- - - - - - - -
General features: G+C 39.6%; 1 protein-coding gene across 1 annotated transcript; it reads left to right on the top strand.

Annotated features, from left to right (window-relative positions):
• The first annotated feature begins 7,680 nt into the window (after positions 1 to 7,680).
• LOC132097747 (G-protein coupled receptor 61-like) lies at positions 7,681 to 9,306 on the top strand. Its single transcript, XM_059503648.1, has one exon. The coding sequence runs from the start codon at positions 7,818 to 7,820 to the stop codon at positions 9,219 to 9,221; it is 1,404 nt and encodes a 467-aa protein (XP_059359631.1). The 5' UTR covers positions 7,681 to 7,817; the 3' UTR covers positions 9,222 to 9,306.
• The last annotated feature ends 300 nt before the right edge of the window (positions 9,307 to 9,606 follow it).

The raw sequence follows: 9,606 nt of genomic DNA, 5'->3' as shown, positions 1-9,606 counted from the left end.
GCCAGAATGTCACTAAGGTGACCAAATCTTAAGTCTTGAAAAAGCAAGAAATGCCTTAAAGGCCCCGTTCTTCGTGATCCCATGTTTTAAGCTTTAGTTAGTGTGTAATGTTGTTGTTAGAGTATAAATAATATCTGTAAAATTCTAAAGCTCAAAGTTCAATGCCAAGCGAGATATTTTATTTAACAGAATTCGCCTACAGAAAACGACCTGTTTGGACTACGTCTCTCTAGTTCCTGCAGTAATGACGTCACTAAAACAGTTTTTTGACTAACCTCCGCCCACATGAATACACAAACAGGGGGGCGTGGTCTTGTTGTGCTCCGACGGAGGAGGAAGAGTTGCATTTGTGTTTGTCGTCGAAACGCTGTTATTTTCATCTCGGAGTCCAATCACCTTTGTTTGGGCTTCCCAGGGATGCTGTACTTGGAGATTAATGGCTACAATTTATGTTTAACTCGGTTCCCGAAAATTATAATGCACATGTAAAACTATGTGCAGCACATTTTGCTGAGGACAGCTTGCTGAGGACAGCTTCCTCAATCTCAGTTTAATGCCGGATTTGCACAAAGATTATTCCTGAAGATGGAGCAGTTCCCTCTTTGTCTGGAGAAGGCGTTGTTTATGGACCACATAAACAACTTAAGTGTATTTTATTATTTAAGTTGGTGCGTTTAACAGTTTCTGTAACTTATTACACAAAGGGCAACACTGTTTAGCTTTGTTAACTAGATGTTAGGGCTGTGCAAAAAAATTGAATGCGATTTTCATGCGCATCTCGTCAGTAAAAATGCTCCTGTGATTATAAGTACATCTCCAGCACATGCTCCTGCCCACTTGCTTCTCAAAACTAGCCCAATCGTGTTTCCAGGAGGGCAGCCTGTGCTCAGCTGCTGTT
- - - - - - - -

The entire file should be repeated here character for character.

General features: G+C 39.6%; 1 protein-coding gene across 1 annotated transcript; it reads left to right on the top strand.

Annotated features, from left to right (window-relative positions):
• The first annotated feature begins 7,680 nt into the window (after positions 1 to 7,680).
• LOC132097747 (G-protein coupled receptor 61-like) lies at positions 7,681 to 9,306 on the top strand. Its single transcript, XM_059503648.1, has one exon. The coding sequence runs from the start codon at positions 7,818 to 7,820 to the stop codon at positions 9,219 to 9,221; it is 1,404 nt and encodes a 467-aa protein (XP_059359631.1). The 5' UTR covers positions 7,681 to 7,817; the 3' UTR covers positions 9,222 to 9,306.
• The last annotated feature ends 300 nt before the right edge of the window (positions 9,307 to 9,606 follow it).

The raw sequence follows: 9,606 nt of genomic DNA, 5'->3' as shown, positions 1-9,606 counted from the left end.
GCCAGAATGTCACTAAGGTGACCAAATCTTAAGTCTTGAAAAAGCAAGAAATGCCTTAAAGGCCCCGTTCTTCGTGATCCCATGTTTTAAGCTTTAGTTAGTGTGTAATGTTGTTGTTAGAGTATAAATAATATCTGTAAAATTCTAAAGCTCAAAGTTCAATGCCAAGCGAGATATTTTATTTAACAGAATTCGCCTACAGAAAACGACCTGTTTGGACTACGTCTCTCTAGTTCCTGCAGTAATGACGTCACTAAAACAGTTTTTTGACTAACCTCCGCCCACATGAATACACAAACAGGGGGGCGTGGTCTTGTTGTGCTCCGACGGAGGAGGAAGAGTTGCATTTGTGTTTGTCGTCGAAACGCTGTTATTTTCATCTCGGAGTCCAATCACCTTTGTTTGGGCTTCCCAGGGATGCTGTACTTGGAGATTAATGGCTACAATTTATGTTTAACTCGGTTCCCGAAAATTATAATGCACATGTAAAACTATGTGCAGCACATTTTGCTGAGGACAGCTTGCTGAGGACAGCTTCCTCAATCTCAGTTTAATGCCGGATTTGCACAAAGATTATTCCTGAAGATGGAGCAGTTCCCTCTTTGTCTGGAGAAGGCGTTGTTTATGGACCACATAAACAACTTAAGTGTATTTTATTATTTAAGTTGGTGCGTTTAACAGTTTCTGTAACTTATTACACAAAGGGCAACACTGTTTAGCTTTGTTAACTAGATGTTAGGGCTGTGCAAAAAAATTGAATGCGATTTTCATGCGCATCTCGTCAGTAAAAATGCTCCTGTGATTATAAGTACATCTCCAGCACATGCTCCTGCCCACTTGCTTCTCAAAACTAGCCCAATCGTGTTTCCAGGAGGGCAGCCTGTGCTCAGCTGCTGTT